Sealaska Heritage Institute has scheduled a series of free formline design workshops in communities throughout Southeast Alaska.
The goal is to revitalize interest in formline design, a term that describes the complex designs, such as ovoids and split Us, that are the underlying components of Northwest Coast art, and to ensure that people are learning the designs correctly.
“There have been a number of master artists who have commented on a bit of decline in the integrity of formline design and so we’ve been directed by our Native Artist Committee to focus on helping to improve the quality of the formline,” said SHI Arts Director Rico Worl.
The Native Artist Committee is a panel of artists and art historians founded by Sealaska to guide the institute on its art programs.
Another goal of the workshops is to foster more Native artists who are able to teach formline.
“We have a lot of great artists in Southeast Alaska but not all of them have the technical skills for teaching, and it’s really important that we give these skills to the artists so that we can provide the training to our youth,” Worl said.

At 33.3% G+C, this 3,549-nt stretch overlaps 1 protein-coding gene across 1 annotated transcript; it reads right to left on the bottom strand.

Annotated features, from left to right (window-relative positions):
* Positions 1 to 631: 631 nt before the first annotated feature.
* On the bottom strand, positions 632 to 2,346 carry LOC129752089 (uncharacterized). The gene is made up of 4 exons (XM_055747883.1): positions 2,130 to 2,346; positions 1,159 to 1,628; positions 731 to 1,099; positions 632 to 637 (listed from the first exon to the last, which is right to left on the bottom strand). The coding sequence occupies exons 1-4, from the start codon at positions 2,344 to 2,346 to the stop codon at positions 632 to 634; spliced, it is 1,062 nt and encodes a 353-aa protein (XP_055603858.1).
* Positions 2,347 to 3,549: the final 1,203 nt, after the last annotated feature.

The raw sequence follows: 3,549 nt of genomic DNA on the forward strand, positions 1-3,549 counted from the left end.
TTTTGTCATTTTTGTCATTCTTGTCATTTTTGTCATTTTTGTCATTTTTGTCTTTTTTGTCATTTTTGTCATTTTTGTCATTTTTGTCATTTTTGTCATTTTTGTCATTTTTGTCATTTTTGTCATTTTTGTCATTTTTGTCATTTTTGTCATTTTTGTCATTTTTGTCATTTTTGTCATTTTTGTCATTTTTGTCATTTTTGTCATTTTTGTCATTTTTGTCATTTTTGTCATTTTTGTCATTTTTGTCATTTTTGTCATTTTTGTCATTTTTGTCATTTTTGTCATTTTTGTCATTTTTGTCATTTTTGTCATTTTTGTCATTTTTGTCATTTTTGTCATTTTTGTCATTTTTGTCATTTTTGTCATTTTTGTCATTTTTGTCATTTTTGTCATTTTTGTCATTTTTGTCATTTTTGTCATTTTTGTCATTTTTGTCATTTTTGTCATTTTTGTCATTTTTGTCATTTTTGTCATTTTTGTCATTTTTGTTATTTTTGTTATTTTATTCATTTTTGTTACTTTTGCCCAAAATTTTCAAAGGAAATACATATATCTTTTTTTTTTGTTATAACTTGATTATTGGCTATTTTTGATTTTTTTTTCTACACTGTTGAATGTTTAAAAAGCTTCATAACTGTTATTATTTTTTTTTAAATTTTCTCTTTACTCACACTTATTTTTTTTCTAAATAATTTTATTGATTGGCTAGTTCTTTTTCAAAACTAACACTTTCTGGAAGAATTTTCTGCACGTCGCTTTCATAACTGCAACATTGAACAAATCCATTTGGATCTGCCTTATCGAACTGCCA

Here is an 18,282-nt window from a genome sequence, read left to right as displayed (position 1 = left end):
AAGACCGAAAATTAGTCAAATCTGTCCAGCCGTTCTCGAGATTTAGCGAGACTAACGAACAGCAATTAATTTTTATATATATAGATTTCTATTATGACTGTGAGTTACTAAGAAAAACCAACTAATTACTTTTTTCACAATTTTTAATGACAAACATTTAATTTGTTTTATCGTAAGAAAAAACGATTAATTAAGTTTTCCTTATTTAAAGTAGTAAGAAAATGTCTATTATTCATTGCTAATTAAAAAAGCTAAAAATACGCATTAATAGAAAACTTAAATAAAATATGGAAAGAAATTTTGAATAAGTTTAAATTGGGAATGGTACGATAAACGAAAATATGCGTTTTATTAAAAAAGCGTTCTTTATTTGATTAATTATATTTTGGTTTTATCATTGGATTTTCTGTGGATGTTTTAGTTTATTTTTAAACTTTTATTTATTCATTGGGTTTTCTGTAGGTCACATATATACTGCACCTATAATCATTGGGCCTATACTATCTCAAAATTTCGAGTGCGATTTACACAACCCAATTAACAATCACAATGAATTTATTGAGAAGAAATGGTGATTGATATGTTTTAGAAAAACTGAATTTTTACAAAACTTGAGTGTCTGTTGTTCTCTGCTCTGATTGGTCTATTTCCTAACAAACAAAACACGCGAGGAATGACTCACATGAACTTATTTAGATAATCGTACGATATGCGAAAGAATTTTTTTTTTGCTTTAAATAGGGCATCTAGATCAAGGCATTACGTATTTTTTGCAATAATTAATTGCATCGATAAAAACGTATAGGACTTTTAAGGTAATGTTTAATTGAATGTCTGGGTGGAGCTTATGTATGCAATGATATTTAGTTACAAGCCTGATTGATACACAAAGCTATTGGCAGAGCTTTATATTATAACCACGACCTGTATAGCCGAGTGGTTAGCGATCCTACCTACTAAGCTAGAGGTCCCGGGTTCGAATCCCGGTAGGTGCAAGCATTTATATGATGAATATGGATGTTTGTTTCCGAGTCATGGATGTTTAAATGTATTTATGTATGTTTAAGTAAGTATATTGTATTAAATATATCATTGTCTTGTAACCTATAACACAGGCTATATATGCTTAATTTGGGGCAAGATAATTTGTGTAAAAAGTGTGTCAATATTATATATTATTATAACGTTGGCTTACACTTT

Sealaska also hopes that public school teachers will participate in the workshops, and then incorporate Native art into their classrooms.
The workshops will be offered in Craig, Hydaburg, Ketchikan, Juneau, Yakutat, Haines, Wrangell, Sitka, Hoonah and Angoon. They will be taught by Lance Twitchell, Gordon Greenwald, Ronnie Fairbanks and Nathan Jackson.
They are open to everybody, but Sealaska shareholders will be given a preference if space is limited.
In Craig, a workshop is set for March 2 and 3; in Hydaburg, it will be March 30 and 31. Both will be taught by Ronnie Fairbanks.
In Ketchikan, a workshop is scheduled for April 27 and 28, taught by Nathan Jackson.
For a complete schedule and more information, go to http://www.sealaskaheritage.org/programs/JineitArtAcademy.htm
To register, contact Shaadoo’tlaa at firstname.lastname@example.org, 907.586.9129.